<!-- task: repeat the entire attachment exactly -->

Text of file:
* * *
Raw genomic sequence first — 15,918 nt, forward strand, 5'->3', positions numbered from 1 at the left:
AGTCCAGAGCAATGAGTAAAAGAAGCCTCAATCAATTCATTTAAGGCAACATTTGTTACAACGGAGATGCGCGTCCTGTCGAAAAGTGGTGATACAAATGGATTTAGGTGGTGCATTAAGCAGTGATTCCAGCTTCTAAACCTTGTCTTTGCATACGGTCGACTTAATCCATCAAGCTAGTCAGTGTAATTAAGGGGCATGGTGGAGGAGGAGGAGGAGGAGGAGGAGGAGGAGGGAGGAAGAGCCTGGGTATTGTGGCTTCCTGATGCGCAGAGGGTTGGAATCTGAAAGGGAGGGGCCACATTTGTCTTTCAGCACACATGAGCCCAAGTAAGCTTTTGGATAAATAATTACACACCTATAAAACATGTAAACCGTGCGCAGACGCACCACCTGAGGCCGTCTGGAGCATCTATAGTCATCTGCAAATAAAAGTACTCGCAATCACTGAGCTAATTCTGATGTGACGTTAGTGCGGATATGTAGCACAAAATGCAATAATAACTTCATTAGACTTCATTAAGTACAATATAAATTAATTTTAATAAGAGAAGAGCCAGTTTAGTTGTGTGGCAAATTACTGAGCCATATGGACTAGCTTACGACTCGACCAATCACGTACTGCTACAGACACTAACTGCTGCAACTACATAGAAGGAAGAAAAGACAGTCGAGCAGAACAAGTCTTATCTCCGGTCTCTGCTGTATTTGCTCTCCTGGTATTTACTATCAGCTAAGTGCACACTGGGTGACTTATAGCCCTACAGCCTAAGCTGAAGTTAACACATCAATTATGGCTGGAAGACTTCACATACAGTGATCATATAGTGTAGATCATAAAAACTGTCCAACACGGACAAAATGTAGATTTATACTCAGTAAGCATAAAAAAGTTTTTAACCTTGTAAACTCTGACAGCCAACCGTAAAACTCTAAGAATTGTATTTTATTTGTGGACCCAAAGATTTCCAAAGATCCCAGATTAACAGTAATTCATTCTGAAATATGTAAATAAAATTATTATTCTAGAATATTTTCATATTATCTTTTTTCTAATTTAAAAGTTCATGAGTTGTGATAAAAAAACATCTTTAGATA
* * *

Raw genomic sequence first — 15,918 nt, forward strand, 5'->3', positions numbered from 1 at the left:
AGTCCAGAGCAATGAGTAAAAGAAGCCTCAATCAATTCATTTAAGGCAACATTTGTTACAACGGAGATGCGCGTCCTGTCGAAAAGTGGTGATACAAATGGATTTAGGTGGTGCATTAAGCAGTGATTCCAGCTTCTAAACCTTGTCTTTGCATACGGTCGACTTAATCCATCAAGCTAGTCAGTGTAATTAAGGGGCATGGTGGAGGAGGAGGAGGAGGAGGAGGAGGAGGAGGGAGGAAGAGCCTGGGTATTGTGGCTTCCTGATGCGCAGAGGGTTGGAATCTGAAAGGGAGGGGCCACATTTGTCTTTCAGCACACATGAGCCCAAGTAAGCTTTTGGATAAATAATTACACACCTATAAAACATGTAAACCGTGCGCAGACGCACCACCTGAGGCCGTCTGGAGCATCTATAGTCATCTGCAAATAAAAGTACTCGCAATCACTGAGCTAATTCTGATGTGACGTTAGTGCGGATATGTAGCACAAAATGCAATAATAACTTCATTAGACTTCATTAAGTACAATATAAATTAATTTTAATAAGAGAAGAGCCAGTTTAGTTGTGTGGCAAATTACTGAGCCATATGGACTAGCTTACGACTCGACCAATCACGTACTGCTACAGACACTAACTGCTGCAACTACATAGAAGGAAGAAAAGACAGTCGAGCAGAACAAGTCTTATCTCCGGTCTCTGCTGTATTTGCTCTCCTGGTATTTACTATCAGCTAAGTGCACACTGGGTGACTTATAGCCCTACAGCCTAAGCTGAAGTTAACACATCAATTATGGCTGGAAGACTTCACATACAGTGATCATATAGTGTAGATCATAAAAACTGTCCAACACGGACAAAATGTAGATTTATACTCAGTAAGCATAAAAAAGTTTTTAACCTTGTAAACTCTGACAGCCAACCGTAAAACTCTAAGAATTGTATTTTATTTGTGGACCCAAAGATTTCCAAAGATCCCAGATTAACAGTAATTCATTCTGAAATATGTAAATAAAATTATTATTCTAGAATATTTTCATATTATCTTTTTTCTAATTTAAAAGTTCATGAGTTGTGATAAAAAAACATCTTTAGATA